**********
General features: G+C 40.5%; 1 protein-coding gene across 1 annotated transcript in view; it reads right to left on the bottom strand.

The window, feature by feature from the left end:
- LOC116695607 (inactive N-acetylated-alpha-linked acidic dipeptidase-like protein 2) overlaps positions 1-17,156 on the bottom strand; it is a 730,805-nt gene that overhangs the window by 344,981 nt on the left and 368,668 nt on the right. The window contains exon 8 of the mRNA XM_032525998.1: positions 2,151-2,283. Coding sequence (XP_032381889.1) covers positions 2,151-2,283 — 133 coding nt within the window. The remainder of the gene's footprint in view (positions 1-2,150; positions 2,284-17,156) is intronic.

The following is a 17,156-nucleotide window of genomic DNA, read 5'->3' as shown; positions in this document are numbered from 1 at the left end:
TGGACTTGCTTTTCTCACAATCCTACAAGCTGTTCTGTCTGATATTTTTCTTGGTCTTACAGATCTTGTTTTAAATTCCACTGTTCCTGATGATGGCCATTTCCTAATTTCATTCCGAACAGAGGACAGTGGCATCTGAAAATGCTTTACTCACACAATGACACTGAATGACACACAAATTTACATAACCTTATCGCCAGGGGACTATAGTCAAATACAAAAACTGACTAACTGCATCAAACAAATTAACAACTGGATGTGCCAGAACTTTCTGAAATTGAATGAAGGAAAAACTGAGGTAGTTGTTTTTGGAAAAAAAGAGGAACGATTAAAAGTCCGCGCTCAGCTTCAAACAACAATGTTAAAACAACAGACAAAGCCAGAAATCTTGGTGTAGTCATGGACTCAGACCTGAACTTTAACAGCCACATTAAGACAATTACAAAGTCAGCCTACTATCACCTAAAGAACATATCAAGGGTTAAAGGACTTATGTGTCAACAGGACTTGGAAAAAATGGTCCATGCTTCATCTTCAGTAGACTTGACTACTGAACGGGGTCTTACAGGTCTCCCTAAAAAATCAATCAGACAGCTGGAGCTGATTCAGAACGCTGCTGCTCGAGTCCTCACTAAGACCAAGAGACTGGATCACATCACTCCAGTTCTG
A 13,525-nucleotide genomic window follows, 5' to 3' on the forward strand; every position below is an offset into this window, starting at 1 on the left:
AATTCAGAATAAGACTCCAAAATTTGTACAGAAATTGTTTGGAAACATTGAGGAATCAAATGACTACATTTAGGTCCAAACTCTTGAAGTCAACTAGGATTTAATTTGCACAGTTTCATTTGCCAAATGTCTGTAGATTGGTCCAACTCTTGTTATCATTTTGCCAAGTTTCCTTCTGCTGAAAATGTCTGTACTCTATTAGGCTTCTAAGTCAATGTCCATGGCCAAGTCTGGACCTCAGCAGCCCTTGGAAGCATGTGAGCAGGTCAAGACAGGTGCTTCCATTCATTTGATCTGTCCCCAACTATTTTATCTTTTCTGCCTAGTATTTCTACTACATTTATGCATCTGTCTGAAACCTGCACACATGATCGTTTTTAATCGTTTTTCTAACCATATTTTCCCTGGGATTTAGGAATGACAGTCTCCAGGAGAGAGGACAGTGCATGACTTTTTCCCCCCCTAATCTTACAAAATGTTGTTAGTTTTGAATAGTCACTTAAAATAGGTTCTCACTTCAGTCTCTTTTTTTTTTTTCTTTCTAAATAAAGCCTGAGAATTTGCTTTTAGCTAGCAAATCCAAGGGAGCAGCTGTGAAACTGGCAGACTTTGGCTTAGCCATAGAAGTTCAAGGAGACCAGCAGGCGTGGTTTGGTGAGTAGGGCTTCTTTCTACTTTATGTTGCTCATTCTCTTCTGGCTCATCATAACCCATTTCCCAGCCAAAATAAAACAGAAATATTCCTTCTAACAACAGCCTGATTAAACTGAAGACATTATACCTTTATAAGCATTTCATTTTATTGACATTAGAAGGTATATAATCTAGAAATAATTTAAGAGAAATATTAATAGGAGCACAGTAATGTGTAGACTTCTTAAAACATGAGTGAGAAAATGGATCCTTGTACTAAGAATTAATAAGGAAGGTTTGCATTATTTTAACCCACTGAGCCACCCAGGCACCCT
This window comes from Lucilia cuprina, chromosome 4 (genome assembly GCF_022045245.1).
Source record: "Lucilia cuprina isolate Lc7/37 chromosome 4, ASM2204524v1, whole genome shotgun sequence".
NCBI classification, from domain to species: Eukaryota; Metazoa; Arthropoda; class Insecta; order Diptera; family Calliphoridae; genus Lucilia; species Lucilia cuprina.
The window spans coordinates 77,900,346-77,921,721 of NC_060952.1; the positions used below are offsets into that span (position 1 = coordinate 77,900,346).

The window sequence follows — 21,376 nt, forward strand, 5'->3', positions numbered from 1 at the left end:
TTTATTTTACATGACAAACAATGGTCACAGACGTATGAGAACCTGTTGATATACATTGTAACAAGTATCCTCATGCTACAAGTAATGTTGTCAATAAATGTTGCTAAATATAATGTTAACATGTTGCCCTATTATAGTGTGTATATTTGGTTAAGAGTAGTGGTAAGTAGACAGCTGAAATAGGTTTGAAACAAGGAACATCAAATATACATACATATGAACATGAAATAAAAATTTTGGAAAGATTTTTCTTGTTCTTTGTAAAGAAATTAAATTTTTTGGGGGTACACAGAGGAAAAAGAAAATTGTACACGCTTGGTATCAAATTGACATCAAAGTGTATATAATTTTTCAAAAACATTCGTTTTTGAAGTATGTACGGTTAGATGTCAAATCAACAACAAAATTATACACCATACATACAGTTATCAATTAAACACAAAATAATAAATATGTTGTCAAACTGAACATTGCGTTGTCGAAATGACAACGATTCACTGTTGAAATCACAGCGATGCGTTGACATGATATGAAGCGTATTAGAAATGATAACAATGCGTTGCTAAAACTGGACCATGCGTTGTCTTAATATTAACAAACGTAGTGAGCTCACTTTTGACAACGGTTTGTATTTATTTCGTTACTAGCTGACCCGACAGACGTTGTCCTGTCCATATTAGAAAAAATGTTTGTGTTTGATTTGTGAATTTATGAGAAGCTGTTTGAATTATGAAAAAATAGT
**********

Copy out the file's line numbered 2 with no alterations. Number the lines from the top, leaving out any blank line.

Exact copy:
The window, feature by feature from the left end: